Ethereum, Ripple, Litecoin, Neo, and Dash. Are these Marvel superheroes or 1980s dance moves? Unfortunately, neither. They’re cryptocurrencies, of which bitcoin (BTC) is probably the most well publicized. A cryptocurrency is a digital asset, meaning it only exists in digital form (i.e. on the Internet) and can be exchanged for other assets, both digital and physical as a form of alternative currency. Cryptocurrencies are designed to limit the number of units produced, creating a finite amount of “currency.” This is in contrast to central governments like the United States Federal Reserve System that can effectively “print money” to affect monetary policy.
Investing.com currently lists more than 2,500 cryptocurrencies. There are potentially numerous uses for these currencies. Some can be used to store wealth and some can be used to transfer money and pay for goods and services, while others are used as an alternative currency in areas of the world where the current fiat currency doesn’t appear to be stable. Some people mine their own cryptocurrency and others look at cryptocurrencies as speculative investments.
Cryptocurrencies are highly complicated. This article is designed to give an overview to help you understand what cryptocurrencies are, where they came from, and what they can do.
Okay, but what IS a Cryptocurrency?
Cryptocurrencies have been around since the early 1980s but gained notoriety and media exposure when the market price of a single bitcoin went from ≈ $2,500 in June 2017 to nearly $19,000 just six months later in December 2017. That’s an increase of over 700%! At the time of this publication, the price has dropped to about $3,700, which is approximately an 80% drop in value as compared to the December 2017 prices. Huge fluctuations in value, regulatory, and taxation issues—as well as theft and loss—have made people more cautious when looking to start participating in cryptocurrencies.
It is widely believed that in 2009 bitcoin was the first decentralized cryptocurrency to be created. Cryptocurrencies are digital forms of currency that use blockchain technology to create and record a ledger of all transactions. These records use complicated mathematical equations and algorithms to prove the integrity of the blockchain and protect it against manipulation. Cryptocurrencies were designed to be used over the Internet and mostly outside of the traditional banking systems.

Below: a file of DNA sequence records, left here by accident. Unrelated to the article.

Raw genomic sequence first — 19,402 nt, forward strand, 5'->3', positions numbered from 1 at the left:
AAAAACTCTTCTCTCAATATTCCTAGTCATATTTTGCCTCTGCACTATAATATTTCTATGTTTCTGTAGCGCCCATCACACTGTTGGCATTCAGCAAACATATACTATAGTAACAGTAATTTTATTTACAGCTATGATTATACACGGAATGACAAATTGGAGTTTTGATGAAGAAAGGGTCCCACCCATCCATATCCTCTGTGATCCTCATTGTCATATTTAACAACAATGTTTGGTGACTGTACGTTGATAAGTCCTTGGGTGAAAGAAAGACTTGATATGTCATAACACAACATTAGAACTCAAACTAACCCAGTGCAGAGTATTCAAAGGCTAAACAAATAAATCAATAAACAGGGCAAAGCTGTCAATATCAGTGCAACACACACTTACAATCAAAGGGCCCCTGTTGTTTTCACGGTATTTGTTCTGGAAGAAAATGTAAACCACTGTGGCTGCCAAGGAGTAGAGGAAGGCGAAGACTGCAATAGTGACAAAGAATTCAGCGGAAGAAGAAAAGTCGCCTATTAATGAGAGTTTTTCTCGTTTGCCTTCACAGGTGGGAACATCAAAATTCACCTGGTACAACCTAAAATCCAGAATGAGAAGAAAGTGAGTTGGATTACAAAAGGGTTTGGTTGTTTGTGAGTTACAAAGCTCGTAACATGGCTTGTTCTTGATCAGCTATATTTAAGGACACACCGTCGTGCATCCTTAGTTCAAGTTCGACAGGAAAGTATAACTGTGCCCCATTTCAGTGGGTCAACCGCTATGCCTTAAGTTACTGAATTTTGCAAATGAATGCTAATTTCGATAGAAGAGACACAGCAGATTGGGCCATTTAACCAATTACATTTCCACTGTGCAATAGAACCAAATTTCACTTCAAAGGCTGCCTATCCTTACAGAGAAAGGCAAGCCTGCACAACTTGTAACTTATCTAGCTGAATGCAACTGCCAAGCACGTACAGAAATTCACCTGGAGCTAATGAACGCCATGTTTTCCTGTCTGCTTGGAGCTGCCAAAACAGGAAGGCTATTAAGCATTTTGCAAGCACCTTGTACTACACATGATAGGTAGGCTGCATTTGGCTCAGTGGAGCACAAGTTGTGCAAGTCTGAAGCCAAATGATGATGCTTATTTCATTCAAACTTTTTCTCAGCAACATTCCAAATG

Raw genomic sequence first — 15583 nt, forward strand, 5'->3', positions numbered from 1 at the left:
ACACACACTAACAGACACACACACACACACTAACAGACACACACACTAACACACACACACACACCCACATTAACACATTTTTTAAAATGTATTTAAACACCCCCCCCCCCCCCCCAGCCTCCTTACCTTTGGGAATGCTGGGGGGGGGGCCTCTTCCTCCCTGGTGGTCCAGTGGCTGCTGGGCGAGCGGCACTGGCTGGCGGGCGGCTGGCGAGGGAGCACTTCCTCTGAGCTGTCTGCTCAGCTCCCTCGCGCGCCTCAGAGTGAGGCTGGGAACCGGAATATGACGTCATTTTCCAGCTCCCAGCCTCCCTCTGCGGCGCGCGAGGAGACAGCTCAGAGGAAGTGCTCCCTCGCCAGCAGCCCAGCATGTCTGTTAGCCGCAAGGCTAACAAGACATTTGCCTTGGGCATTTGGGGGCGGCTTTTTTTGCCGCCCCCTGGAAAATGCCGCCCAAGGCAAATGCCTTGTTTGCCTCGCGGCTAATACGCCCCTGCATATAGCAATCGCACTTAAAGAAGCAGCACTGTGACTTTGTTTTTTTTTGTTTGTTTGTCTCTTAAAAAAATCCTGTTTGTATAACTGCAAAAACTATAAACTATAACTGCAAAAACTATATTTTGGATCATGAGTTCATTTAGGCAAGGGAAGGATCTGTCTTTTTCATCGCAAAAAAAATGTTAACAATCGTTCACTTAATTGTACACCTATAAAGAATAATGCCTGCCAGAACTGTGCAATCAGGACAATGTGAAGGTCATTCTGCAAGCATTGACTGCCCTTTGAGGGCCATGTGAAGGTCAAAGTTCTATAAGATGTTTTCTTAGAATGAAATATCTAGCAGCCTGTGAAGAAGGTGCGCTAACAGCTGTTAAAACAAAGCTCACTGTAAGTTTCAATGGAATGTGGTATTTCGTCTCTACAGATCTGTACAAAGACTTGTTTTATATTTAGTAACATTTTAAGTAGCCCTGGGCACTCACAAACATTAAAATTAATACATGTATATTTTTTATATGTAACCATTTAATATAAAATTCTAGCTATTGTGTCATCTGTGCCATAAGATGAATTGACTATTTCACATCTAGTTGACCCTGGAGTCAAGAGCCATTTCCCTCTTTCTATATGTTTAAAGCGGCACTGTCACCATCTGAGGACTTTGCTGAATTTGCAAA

Bitcoin, as mentioned, is far and away the most recognized cryptocurrency and is routinely mentioned on television stations like CNBC and Bloomberg. There are many others available. Some are designed for peer-to-peer exchanges, while others have more specific uses. For example, Ripple was designed to make it quicker and more cost effective for banks and other large institutions to move money globally for transactions that may be low in value but high in volume. An example would be paying app and online advertising companies frequent but small amounts each time a user clicks on a site or link. In yet another variation of a cryptocurrency, Ripple is trying to be a bridge between fiat currencies during transactions and create nearly immediate liquidity.
Engaging with Cryptocurrencies
Since cryptocurrencies are digital, you can’t simply go to your local coffee shop and pick one up. You will need to buy them off exchanges—similar to how stocks can be found on the New York Stock Exchange or NASDAQ—but without added government regulation and protections. Two of the more popular exchanges are Coinbase and Kraken. These sites allow you to transfer cash from your bank account to their site and then buy the cryptocurrency. Similar to opening an account with any company or website, due diligence is crucial. There are a small number of bitcoin ATMs that allow you to exchange bitcoin and cash.
Another way to obtain cryptocurrencies is to “mine” for them. This doesn’t mean you need to get a bulldozer and go down to your local quarry and start digging. It refers to a computer program solving equations to complete a “block”, like in blockchain. As more bitcoins are mined, the less there are that remain and the harder and costlier it is to mine them. Bitcoin mining was designed to be halved roughly every four years. In 2009, each block mined would generate 50 bitcoins. Today that number is 12.5 and will be cut in half around 2020. In February 2018, Elitefixtures.com estimated it cost $4,758 to mine one bitcoin. The value of a bitcoin as of the time of this writing is just under $3,600.